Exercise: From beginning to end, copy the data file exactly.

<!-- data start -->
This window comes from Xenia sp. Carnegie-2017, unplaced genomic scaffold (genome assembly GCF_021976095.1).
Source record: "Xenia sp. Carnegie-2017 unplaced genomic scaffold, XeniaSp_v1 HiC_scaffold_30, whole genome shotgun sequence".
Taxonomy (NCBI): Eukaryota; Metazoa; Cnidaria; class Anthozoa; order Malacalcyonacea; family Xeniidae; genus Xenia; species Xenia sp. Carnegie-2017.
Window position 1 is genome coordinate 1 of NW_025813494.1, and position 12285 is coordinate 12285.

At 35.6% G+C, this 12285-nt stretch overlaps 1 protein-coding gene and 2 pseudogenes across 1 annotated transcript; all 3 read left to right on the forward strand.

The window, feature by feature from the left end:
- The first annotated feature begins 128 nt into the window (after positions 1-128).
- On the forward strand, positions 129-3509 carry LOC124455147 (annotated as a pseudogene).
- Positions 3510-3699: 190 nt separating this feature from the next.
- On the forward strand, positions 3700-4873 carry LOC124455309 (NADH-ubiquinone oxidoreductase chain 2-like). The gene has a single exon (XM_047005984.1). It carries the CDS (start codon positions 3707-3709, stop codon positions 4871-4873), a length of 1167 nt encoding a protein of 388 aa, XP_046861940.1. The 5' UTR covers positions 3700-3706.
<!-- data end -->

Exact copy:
This window comes from Xenia sp. Carnegie-2017, unplaced genomic scaffold (genome assembly GCF_021976095.1).
Source record: "Xenia sp. Carnegie-2017 unplaced genomic scaffold, XeniaSp_v1 HiC_scaffold_30, whole genome shotgun sequence".
Taxonomy (NCBI): Eukaryota; Metazoa; Cnidaria; class Anthozoa; order Malacalcyonacea; family Xeniidae; genus Xenia; species Xenia sp. Carnegie-2017.
Window position 1 is genome coordinate 1 of NW_025813494.1, and position 12285 is coordinate 12285.

At 35.6% G+C, this 12285-nt stretch overlaps 1 protein-coding gene and 2 pseudogenes across 1 annotated transcript; all 3 read left to right on the forward strand.

The window, feature by feature from the left end:
- The first annotated feature begins 128 nt into the window (after positions 1-128).
- On the forward strand, positions 129-3509 carry LOC124455147 (annotated as a pseudogene).
- Positions 3510-3699: 190 nt separating this feature from the next.
- On the forward strand, positions 3700-4873 carry LOC124455309 (NADH-ubiquinone oxidoreductase chain 2-like). The gene has a single exon (XM_047005984.1). It carries the CDS (start codon positions 3707-3709, stop codon positions 4871-4873), a length of 1167 nt encoding a protein of 388 aa, XP_046861940.1. The 5' UTR covers positions 3700-3706.